It's a shame there is still a question mark over Ledley King's fitness. He has been playing for Spurs, but is he fit enough to play two games in quick succession? That said, I believe Capello has shown a lot of interest in him and has been in touch with Tottenham to find out how he is progressing each week.


As players get older, their weaknesses get highlighted. That's only natural as Father Time catches up with them.

Terry has never been the quickest - he's not bad in a straight line but sometimes can get caught out when the ball is played around the corner and into the channel - but he still reads the game really well. That's the one thing about him that stands out.

Ferdinand is similar in this respect. So whenever either Terry or Ferdinand are in trouble, the other one should be able to read the situation and offer cover.

I was playing in a back four at Arsenal until I was 38. Nigel Winterburn was 37 and Tony Adams was 36, so we had to learn to look out for each other.

Ryan Shawcross and Ledley King
24 - League appearances - 15
8 ------ Clean sheets ------ 6
2 ---------- Goals ---------- 1
0 -- Total England caps -- 19

That kind of understanding only comes with playing with the same players over a long period of time and learning each other's game. That is why having Upson as the regular first-choice stand-in is a benefit. He should know how his England team-mates operate.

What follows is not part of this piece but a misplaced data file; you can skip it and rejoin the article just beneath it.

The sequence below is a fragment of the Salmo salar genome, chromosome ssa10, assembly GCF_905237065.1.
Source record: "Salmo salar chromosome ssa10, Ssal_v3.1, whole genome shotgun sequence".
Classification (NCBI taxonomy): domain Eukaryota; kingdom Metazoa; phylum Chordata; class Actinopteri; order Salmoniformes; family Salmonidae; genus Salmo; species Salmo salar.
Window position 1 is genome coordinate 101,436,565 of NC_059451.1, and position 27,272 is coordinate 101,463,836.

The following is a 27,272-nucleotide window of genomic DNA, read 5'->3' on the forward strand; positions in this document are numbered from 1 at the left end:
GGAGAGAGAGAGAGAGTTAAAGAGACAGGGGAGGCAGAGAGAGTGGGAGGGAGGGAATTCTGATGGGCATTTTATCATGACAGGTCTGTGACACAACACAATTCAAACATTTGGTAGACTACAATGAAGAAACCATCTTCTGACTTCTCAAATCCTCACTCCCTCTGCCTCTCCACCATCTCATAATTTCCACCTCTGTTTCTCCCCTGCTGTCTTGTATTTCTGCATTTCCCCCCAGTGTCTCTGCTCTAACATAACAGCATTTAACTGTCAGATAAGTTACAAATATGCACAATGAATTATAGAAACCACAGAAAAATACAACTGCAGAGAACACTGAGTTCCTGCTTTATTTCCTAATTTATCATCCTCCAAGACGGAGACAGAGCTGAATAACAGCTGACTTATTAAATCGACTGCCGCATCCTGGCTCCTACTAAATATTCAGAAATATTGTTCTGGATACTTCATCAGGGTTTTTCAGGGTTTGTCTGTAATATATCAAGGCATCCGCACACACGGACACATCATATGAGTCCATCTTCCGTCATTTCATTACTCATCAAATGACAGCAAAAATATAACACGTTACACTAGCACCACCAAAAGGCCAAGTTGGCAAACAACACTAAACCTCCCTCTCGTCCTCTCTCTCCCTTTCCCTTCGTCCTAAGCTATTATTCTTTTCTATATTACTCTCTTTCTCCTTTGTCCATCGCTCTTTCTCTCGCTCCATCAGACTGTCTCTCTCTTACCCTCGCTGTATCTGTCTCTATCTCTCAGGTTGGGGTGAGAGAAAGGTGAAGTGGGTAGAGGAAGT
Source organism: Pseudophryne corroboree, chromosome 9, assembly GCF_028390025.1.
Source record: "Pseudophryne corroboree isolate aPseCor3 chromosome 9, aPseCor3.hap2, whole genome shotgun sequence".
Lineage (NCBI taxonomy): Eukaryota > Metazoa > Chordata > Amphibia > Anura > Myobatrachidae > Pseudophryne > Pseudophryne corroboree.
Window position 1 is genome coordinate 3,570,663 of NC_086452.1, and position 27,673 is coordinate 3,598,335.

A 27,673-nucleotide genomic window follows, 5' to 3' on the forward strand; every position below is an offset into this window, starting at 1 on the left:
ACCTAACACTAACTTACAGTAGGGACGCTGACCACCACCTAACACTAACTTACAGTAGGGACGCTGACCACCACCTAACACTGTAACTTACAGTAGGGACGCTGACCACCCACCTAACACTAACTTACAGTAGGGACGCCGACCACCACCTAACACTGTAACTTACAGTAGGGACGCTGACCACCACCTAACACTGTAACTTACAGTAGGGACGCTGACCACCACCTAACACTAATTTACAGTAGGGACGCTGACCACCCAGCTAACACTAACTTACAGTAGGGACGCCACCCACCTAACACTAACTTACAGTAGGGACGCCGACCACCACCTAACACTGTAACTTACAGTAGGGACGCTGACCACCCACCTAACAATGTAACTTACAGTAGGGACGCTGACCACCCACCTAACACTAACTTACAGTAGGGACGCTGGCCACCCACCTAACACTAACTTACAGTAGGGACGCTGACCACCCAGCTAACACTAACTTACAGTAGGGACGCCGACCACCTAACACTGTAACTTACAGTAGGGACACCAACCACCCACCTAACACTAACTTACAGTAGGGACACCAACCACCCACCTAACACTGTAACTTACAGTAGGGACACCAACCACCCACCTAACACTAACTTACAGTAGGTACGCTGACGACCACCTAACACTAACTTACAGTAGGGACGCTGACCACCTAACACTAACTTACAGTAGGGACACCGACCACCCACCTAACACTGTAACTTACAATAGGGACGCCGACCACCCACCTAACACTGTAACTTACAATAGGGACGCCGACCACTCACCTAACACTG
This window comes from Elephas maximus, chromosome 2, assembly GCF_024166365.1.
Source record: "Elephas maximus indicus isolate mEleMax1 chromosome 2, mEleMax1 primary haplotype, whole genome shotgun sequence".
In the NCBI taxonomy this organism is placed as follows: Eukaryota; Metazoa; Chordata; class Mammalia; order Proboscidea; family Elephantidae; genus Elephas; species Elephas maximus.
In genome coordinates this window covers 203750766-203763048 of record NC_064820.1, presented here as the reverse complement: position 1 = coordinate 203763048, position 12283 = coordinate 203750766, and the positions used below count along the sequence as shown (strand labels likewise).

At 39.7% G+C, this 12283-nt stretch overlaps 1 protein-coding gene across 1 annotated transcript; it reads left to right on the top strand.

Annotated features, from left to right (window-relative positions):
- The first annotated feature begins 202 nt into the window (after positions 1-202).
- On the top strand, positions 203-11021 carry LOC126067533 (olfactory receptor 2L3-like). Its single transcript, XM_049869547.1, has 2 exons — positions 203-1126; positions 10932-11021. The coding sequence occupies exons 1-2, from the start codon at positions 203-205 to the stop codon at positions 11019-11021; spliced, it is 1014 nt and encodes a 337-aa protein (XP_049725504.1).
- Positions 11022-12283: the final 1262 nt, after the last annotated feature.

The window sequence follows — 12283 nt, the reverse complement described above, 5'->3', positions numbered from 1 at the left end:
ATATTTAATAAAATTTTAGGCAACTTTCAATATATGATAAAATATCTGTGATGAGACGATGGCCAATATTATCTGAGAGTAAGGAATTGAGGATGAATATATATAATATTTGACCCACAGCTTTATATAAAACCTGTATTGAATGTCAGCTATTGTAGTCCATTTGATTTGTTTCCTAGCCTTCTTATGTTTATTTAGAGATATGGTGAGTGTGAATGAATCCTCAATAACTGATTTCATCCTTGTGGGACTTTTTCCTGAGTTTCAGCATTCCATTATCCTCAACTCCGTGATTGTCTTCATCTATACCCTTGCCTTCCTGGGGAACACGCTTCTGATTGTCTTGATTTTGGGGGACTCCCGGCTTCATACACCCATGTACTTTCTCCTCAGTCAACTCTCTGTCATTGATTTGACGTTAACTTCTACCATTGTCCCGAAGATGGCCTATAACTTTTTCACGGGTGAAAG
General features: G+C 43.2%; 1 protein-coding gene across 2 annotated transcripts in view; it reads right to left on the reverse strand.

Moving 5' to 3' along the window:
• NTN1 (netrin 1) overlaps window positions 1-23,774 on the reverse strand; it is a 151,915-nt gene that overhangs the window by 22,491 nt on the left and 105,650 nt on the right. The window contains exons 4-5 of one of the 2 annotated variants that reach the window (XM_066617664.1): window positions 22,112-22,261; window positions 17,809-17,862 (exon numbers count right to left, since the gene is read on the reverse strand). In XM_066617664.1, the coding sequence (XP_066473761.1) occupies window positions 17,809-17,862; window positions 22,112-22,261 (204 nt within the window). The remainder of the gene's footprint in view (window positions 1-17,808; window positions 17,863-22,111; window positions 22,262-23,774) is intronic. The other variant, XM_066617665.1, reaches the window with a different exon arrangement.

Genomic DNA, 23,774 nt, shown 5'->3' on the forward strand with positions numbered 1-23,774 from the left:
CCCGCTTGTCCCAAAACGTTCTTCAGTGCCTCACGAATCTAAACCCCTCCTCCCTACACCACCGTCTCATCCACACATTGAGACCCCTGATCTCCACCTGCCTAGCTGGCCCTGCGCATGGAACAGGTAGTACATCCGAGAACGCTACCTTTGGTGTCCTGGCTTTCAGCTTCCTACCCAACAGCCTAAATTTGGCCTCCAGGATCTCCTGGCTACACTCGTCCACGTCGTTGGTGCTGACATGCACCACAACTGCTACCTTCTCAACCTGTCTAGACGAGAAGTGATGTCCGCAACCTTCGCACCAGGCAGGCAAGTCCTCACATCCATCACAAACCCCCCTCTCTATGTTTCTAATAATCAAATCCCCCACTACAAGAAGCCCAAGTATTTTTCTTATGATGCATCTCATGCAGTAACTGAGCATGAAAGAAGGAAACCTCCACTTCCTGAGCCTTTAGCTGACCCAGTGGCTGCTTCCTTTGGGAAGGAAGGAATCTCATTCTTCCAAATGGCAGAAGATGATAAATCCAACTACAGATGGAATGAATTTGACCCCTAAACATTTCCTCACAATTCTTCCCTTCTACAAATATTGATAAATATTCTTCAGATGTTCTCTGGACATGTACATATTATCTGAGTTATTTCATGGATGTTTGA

Upson is like Terry in that he can get caught out by those passes down the channel after the striker has made him spin around. But his defensive team-mates should be able to cover him.

As for Terry, he has the ability to anticipate situations before they happen. I don't think there is anyone better at being in the right position in the box on a consistent basis.

Watch him for Chelsea and count the number of times he is there to meet the ball as it comes in from a wide area. Many people might think the opposition player has been guilty of a bad cross, but it's more to do with Terry being in the right place.

Tony Adams was the same. He used to get in the correct position in the box regardless of who he was marking and would generally be where the forward wanted to be anyway.

It's the same at the attacking end, too. Terry can anticipate where the ball is going to come from on set-pieces. When he attacks it, there are not many people who will stop him getting there.

Ferdinand is more comfortable with the ball on the deck, so he complements Terry well. Judging by Sunday's win over Liverpool, it looks like Ferdinand and Manchester United team-mate Nemanja Vidic are beginning to form a good partnership again, too.


If the World Cup was next week, Capello might be a worried man as far as the centre-back position is concerned. But it's not and both Terry and Ferdinand are fit and playing well.

I'd take those two to South Africa, plus Upson and Lescott. Shawcross and King are the outsiders but Capello might have some masterplan up his sleeve to use King for the odd game if he is fit.

Lee Dixon was talking to Alistair Magowan

see also
World Cup scouting: right midfield
16 Mar 10 |  World Cup 2010
World Cup scouting: left-backs
02 Mar 10 |  World Cup 2010
World Cup scouting: right-backs
12 Mar 10 |  World Cup 2010
Celebration was for fans - Terry
08 Mar 10 |  Chelsea
Ferdinand out of England friendly
25 Feb 10 |  Football
Man City hit by Lescott lay-off
23 Mar 10 |  Man City
Shawcross defends playing style
18 Mar 10 |  Stoke
Redknapp backs King for World Cup
08 Feb 10 |  Tottenham